‘Better Call Saul’: The fading middle class in a ‘Breaking Bad’ universe
‘Better Call Saul’s narcissistic but clever lawyer

Better Call Saul is part of the Breaking Bad “universe,” as prequel to that series. As such it also partakes of the impulse that fuels successors to that series, most prominently Ozark, another series admired by mainstream critics. As precursor to Breaking Bad, the series also follows a downward trajectory where a once up-and-coming lawyer ends up working for a drug cartel. Saul is a brilliant but flawed lawyer who cannot escape the whirlpool that seems to engulf the characters of all three series. The crucial questions about these series are: where does this vague whirlpool come from and how does the series regard this destructive descent?

It’s fairly clear that the descent itself parallels the loss of power being experienced by the American empire and the subsequent effect on the American populace by its gradual ending, often talked about as “the end of the American dream.” In its earlier iteration, in regard to the British empire, Paul Gilroy refers to it as “colonial malaise.” The loss of living standards is real and has resulted in a great deal of pain for the average American, though none for their leaders and the 1%.

The attitude about this diminishing of a social and economic horizon in series like these amounts to a kind of threefold coping mechanism:

  • a shrug as the situation worsens;
  • a validating of “creativity” in the face of this onslaught as more and more energy is now needed to maintain one’s place in the professional middle-class landscape (and as we watch Saul caught in this miasma);
  • and a wallowing in the mud and embrace of the hopelessness of this position.
‘Breaking Bad,’ originator of its own “universe”

What is lacking in the Breaking Bad universe is any kind of real critique, any real suggestion of what produces this situation, and especially any concrete way of fighting for disappearing economic and social rights.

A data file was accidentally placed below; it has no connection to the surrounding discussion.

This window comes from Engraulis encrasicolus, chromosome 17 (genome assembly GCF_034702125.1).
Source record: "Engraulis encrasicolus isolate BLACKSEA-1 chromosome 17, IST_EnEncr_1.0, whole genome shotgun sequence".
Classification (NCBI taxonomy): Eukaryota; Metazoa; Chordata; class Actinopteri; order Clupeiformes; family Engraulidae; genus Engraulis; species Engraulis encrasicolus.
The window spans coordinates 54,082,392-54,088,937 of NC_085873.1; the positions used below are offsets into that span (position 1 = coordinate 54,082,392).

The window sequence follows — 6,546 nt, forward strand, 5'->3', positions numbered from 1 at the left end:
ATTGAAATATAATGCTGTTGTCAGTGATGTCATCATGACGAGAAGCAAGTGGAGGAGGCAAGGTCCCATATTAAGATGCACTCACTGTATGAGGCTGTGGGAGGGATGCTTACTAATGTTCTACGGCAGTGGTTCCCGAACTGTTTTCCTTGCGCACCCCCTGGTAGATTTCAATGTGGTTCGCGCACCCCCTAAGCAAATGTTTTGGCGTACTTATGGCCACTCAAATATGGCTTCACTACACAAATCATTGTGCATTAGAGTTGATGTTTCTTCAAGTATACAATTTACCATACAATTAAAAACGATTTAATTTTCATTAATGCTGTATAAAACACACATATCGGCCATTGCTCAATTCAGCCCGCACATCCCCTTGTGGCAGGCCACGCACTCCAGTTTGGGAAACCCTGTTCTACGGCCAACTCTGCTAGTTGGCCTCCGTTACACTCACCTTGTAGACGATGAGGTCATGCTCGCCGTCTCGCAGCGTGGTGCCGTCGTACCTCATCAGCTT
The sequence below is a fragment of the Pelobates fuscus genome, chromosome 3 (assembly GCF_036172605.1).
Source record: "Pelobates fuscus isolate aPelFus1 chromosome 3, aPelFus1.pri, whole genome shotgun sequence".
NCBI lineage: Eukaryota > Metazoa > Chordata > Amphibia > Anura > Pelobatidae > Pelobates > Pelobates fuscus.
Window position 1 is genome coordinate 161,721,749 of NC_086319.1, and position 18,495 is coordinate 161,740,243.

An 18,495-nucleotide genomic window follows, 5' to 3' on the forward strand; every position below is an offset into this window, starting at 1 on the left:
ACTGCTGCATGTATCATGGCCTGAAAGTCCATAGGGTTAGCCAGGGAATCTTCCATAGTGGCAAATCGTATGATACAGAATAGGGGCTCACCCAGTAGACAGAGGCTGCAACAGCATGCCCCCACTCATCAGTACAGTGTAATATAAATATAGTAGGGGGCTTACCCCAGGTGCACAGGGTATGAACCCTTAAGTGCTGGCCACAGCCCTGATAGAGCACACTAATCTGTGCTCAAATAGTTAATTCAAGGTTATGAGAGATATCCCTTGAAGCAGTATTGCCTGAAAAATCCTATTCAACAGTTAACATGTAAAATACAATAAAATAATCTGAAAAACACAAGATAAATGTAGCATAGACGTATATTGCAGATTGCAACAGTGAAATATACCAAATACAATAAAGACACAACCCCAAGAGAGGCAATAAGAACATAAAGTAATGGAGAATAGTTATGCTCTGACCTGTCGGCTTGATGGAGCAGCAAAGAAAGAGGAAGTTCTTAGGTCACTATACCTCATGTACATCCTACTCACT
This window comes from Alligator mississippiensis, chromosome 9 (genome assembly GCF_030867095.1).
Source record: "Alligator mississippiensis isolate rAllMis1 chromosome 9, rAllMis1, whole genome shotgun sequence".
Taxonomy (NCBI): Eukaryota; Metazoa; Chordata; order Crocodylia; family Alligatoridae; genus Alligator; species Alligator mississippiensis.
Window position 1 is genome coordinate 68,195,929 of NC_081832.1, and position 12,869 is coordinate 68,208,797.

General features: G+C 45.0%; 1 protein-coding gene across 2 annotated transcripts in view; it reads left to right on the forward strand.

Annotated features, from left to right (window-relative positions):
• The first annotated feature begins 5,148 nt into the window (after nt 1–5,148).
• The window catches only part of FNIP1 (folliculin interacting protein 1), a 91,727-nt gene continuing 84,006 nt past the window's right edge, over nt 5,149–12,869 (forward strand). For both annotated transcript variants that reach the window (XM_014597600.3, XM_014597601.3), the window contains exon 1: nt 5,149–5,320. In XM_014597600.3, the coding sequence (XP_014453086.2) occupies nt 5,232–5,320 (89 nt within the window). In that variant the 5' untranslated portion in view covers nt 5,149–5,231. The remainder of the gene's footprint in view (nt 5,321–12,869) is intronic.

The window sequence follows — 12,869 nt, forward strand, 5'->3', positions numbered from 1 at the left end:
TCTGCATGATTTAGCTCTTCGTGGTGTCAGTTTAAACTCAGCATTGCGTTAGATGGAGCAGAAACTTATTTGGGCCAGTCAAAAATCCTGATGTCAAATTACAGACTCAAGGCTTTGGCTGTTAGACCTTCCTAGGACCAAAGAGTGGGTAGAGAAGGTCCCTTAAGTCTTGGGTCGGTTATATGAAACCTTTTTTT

In addition, all three of these “coping” strategies displace the anxiety of a fading imperial power onto the “other,” namely the Mexican drug cartels. Instead of embracing the rest of the world and accepting that a diminishing American middle-class position might have positive effects—most notably for the outsized American energy consumption which is destroying the planet—these series suggest that although the American middle class is under pressure and must make morally questionable decisions to stay afloat, this is always balanced by the fact that the “other,” the Mexican cartels, the only defined agency outside the American purview, is worse. Thus “America” though now openly becoming a land of cons and cheaters—having elected one as president—is still not as bad as the barbaric hordes outside, in this case to the South, who really have no morals at all.

‘Ozark’s middle class menaced by those South of the Border

It is possible to contrast the simple embracing and in fact glorifying of this downward trend with series that show the corruption in all its forms but with the underlying still-Enlightenment faith in the idea that critique may be able to effect some change. Thus, the difference between the Better Caul Saul universe, adored by U.S. critics, and, for example, the extension of The Wire universe in We Own This City about the corruption of Baltimore cops and mostly ignored by critics or characterized as falling short of The Wire. Here, the thrust is not to validate and admire the “ingenuousness” of the cops in robbing and looting poor neighborhoods. Rather, behind the series is a sensibility that is outraged at their actions, especially in the sixth and final episode, written by Wire creator David Simon, making us aware of the larger implications of the “War on Drugs” as a “war” on America’s poor, Black communities. This is far different from Better Call Saul’s fomenting of racial tensions in the heavily Mexican-American Southwest by characterizing Mexicans only as drug runners.

All three series, and especially Ozark in its earlier seasons, present the American professional class of lawyers, accountants, and disgruntled teachers as under increasing pressure to stay afloat, and all three lionize those efforts. Ozark, at least though, until the final season, looks askance at the damage that class does to its human and physical environment in clinging to its dominant position. But even it, in the final season, succumbs to the Breaking Bad mold and simply wallows in the destruction, attempting to foist off such wallowing as critique. The Breaking Bad universe has established a template for languishing, but never challenging, diminishing expectations as the American “universe” itself shrinks globally.


Dennis Broe
Dennis Broe

Dennis Broe, a film, television and art critic, is also the author of the Harry Palmer LA Mysteries, the latest volume of which, The House That Buff Built, is about the real estate industry, dispossession, and appropriation in the shaping of “modern” Los Angeles.